How did coronavirus get its name?
ATLANTA - It’s practically impossible to go even an hour without hearing the word coronavirus.
That’s all anyone has been able to talk about since it spread from mainland China to five other continents.
But where did the name come from?
For starters, Cervecería Modelo is delighted to tell you coronavirus did not come from its popular Corona beer brand.
RELATED: No, Corona beer is not linked to China’s coronavirus outbreak
It’s crucial to understand the difference between a virus and disease. Colloquially, the phrases are used interchangeably.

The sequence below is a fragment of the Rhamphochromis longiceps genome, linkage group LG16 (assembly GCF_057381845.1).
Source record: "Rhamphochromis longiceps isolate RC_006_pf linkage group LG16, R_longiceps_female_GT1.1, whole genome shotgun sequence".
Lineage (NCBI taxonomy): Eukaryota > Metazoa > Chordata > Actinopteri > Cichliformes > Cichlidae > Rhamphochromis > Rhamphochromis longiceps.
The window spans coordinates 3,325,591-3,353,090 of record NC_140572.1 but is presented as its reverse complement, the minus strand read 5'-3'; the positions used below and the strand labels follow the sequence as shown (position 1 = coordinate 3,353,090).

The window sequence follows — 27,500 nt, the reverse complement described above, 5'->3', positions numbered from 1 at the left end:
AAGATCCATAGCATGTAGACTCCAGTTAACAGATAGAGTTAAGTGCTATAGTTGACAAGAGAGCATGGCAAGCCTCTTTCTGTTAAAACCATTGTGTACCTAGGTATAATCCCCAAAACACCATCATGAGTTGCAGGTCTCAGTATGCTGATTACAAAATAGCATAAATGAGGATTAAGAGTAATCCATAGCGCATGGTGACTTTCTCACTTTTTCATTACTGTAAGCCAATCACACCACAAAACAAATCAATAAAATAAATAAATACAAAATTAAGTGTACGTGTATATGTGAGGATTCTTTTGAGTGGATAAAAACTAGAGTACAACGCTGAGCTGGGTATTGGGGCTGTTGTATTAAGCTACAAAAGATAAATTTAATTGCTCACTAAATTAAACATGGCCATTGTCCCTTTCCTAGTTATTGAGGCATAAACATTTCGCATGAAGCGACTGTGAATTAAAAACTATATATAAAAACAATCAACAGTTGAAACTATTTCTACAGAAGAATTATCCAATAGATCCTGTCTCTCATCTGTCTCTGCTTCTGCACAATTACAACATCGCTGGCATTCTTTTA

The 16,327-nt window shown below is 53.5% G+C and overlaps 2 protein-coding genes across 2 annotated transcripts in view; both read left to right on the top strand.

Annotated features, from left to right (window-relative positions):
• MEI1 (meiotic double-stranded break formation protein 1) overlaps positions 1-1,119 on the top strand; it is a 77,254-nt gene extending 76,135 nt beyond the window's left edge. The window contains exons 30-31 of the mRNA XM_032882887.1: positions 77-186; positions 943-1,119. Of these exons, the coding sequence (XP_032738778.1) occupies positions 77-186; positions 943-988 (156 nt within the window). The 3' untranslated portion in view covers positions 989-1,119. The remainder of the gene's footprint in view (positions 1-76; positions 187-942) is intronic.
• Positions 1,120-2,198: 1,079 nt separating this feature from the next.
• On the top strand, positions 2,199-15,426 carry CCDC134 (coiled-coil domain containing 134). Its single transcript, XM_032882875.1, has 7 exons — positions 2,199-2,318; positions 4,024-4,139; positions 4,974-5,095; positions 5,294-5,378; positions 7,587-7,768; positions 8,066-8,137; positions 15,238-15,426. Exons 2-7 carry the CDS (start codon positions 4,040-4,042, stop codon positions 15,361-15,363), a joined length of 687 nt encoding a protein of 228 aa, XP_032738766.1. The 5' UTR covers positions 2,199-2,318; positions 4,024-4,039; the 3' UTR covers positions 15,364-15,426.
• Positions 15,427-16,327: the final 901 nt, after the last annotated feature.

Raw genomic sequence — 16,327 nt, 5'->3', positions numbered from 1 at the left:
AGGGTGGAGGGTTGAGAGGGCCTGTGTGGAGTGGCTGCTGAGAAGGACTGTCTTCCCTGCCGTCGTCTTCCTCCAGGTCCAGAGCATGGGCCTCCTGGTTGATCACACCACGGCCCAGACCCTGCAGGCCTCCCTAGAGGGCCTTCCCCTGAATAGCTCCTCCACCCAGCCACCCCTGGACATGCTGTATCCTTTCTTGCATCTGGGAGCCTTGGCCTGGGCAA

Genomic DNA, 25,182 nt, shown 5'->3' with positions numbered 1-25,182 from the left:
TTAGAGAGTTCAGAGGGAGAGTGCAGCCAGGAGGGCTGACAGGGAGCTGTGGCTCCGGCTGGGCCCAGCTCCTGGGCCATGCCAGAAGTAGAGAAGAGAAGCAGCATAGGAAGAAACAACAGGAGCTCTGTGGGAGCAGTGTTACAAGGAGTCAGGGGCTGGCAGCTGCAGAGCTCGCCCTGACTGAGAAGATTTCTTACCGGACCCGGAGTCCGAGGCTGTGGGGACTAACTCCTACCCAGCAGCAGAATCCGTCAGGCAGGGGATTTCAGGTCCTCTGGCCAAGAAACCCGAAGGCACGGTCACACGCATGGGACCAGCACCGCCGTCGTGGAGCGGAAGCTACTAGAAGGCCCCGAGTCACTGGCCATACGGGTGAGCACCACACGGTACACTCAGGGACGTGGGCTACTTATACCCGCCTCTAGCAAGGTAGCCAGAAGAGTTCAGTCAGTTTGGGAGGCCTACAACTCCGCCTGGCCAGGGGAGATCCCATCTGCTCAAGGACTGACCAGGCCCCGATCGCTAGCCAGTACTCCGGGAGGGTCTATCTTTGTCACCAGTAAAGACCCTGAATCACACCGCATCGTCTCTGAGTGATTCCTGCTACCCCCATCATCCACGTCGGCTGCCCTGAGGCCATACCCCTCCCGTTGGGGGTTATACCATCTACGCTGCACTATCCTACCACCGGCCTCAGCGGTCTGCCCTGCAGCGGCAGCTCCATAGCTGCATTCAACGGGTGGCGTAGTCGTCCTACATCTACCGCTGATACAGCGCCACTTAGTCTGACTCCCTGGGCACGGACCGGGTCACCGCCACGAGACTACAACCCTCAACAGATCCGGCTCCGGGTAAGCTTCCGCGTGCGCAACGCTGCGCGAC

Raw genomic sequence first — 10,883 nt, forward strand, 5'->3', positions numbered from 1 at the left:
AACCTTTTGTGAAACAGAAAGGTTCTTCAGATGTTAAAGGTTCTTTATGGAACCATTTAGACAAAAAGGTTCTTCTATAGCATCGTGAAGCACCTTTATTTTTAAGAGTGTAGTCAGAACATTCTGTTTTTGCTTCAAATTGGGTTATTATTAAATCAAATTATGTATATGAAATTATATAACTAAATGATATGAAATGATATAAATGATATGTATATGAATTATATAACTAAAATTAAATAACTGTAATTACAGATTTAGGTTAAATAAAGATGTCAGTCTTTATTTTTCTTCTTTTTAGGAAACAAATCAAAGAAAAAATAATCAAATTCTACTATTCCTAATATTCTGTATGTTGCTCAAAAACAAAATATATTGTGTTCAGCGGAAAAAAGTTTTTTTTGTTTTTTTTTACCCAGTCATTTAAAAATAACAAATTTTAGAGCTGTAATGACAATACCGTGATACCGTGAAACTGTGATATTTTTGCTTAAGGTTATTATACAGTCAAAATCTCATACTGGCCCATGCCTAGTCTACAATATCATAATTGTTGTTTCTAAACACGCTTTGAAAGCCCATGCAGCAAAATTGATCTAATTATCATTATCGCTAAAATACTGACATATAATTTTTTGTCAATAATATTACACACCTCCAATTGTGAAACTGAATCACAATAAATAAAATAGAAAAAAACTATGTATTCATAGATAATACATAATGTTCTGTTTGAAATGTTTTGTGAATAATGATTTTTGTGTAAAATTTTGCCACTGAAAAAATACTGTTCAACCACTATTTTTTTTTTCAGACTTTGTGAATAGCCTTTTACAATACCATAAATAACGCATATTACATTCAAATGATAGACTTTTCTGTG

In a more literal sense, viruses cause diseases.
The word coronavirus is more of an umbrella term that refers to a group of viruses that cause diseases like SARS, MERS and COVID-19.
As is often the case in the scientific world, coronavirus’ name is Latin. In the ancient language, corona means crown.
According to Queensland Health, virions give off the appearance of a crown when the virus is examined with an electron microscope.
As for the new disease caused by the coronavirus, it was originally called novel coronavirus. In February, the World Health Organization gave us the name COVID-19.
The CO stands for corona. VI is for virus. And D means disease.
The 19 is for 2019, the year the disease first appeared in China.
This story was reported from Atlanta.